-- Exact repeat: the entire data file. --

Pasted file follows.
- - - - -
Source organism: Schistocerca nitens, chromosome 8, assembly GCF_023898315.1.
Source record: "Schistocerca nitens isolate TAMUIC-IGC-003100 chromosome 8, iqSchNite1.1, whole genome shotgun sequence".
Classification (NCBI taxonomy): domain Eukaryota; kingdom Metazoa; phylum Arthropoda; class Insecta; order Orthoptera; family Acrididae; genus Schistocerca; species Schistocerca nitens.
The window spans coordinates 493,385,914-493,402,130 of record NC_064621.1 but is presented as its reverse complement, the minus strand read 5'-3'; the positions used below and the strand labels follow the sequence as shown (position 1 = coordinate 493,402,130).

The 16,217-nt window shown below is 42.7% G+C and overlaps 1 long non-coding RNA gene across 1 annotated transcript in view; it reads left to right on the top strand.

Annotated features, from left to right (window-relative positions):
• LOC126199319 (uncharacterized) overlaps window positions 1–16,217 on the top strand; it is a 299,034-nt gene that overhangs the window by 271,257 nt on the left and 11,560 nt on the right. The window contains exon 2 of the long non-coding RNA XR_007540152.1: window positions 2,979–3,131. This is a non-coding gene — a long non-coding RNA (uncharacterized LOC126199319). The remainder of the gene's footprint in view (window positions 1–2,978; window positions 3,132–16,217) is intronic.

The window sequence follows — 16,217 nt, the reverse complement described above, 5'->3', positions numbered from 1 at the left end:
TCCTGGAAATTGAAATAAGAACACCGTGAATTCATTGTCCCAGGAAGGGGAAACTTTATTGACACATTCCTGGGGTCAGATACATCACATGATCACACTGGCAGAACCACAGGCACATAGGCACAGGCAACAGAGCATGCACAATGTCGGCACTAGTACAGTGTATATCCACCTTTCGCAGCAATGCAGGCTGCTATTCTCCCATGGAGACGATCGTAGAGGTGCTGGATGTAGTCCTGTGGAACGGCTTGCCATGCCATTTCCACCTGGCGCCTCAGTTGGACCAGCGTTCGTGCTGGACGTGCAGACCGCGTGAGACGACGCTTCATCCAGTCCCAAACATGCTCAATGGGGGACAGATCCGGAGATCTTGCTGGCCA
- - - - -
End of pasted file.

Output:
Source organism: Schistocerca nitens, chromosome 8, assembly GCF_023898315.1.
Source record: "Schistocerca nitens isolate TAMUIC-IGC-003100 chromosome 8, iqSchNite1.1, whole genome shotgun sequence".
Classification (NCBI taxonomy): domain Eukaryota; kingdom Metazoa; phylum Arthropoda; class Insecta; order Orthoptera; family Acrididae; genus Schistocerca; species Schistocerca nitens.
The window spans coordinates 493,385,914-493,402,130 of record NC_064621.1 but is presented as its reverse complement, the minus strand read 5'-3'; the positions used below and the strand labels follow the sequence as shown (position 1 = coordinate 493,402,130).

The 16,217-nt window shown below is 42.7% G+C and overlaps 1 long non-coding RNA gene across 1 annotated transcript in view; it reads left to right on the top strand.

Annotated features, from left to right (window-relative positions):
• LOC126199319 (uncharacterized) overlaps window positions 1–16,217 on the top strand; it is a 299,034-nt gene that overhangs the window by 271,257 nt on the left and 11,560 nt on the right. The window contains exon 2 of the long non-coding RNA XR_007540152.1: window positions 2,979–3,131. This is a non-coding gene — a long non-coding RNA (uncharacterized LOC126199319). The remainder of the gene's footprint in view (window positions 1–2,978; window positions 3,132–16,217) is intronic.

The window sequence follows — 16,217 nt, the reverse complement described above, 5'->3', positions numbered from 1 at the left end:
TCCTGGAAATTGAAATAAGAACACCGTGAATTCATTGTCCCAGGAAGGGGAAACTTTATTGACACATTCCTGGGGTCAGATACATCACATGATCACACTGGCAGAACCACAGGCACATAGGCACAGGCAACAGAGCATGCACAATGTCGGCACTAGTACAGTGTATATCCACCTTTCGCAGCAATGCAGGCTGCTATTCTCCCATGGAGACGATCGTAGAGGTGCTGGATGTAGTCCTGTGGAACGGCTTGCCATGCCATTTCCACCTGGCGCCTCAGTTGGACCAGCGTTCGTGCTGGACGTGCAGACCGCGTGAGACGACGCTTCATCCAGTCCCAAACATGCTCAATGGGGGACAGATCCGGAGATCTTGCTGGCCA